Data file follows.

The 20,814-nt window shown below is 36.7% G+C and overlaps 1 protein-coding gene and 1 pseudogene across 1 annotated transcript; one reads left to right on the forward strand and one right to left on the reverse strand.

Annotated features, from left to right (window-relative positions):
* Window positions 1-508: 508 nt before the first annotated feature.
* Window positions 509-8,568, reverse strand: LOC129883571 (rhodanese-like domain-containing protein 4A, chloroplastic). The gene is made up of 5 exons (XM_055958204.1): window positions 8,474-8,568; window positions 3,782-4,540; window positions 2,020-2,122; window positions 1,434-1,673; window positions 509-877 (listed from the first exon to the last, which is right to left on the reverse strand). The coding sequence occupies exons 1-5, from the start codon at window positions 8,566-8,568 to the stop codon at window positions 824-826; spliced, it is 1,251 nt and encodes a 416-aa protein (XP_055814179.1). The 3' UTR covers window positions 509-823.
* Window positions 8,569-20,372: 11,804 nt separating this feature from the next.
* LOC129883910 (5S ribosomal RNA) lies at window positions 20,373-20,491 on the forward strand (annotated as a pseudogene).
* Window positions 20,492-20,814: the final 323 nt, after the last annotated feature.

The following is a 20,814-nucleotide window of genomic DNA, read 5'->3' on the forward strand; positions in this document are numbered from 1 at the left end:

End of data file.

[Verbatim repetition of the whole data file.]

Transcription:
The 20,814-nt window shown below is 36.7% G+C and overlaps 1 protein-coding gene and 1 pseudogene across 1 annotated transcript; one reads left to right on the forward strand and one right to left on the reverse strand.

Annotated features, from left to right (window-relative positions):
* Window positions 1-508: 508 nt before the first annotated feature.
* Window positions 509-8,568, reverse strand: LOC129883571 (rhodanese-like domain-containing protein 4A, chloroplastic). The gene is made up of 5 exons (XM_055958204.1): window positions 8,474-8,568; window positions 3,782-4,540; window positions 2,020-2,122; window positions 1,434-1,673; window positions 509-877 (listed from the first exon to the last, which is right to left on the reverse strand). The coding sequence occupies exons 1-5, from the start codon at window positions 8,566-8,568 to the stop codon at window positions 824-826; spliced, it is 1,251 nt and encodes a 416-aa protein (XP_055814179.1). The 3' UTR covers window positions 509-823.
* Window positions 8,569-20,372: 11,804 nt separating this feature from the next.
* LOC129883910 (5S ribosomal RNA) lies at window positions 20,373-20,491 on the forward strand (annotated as a pseudogene).
* Window positions 20,492-20,814: the final 323 nt, after the last annotated feature.

The following is a 20,814-nucleotide window of genomic DNA, read 5'->3' on the forward strand; positions in this document are numbered from 1 at the left end: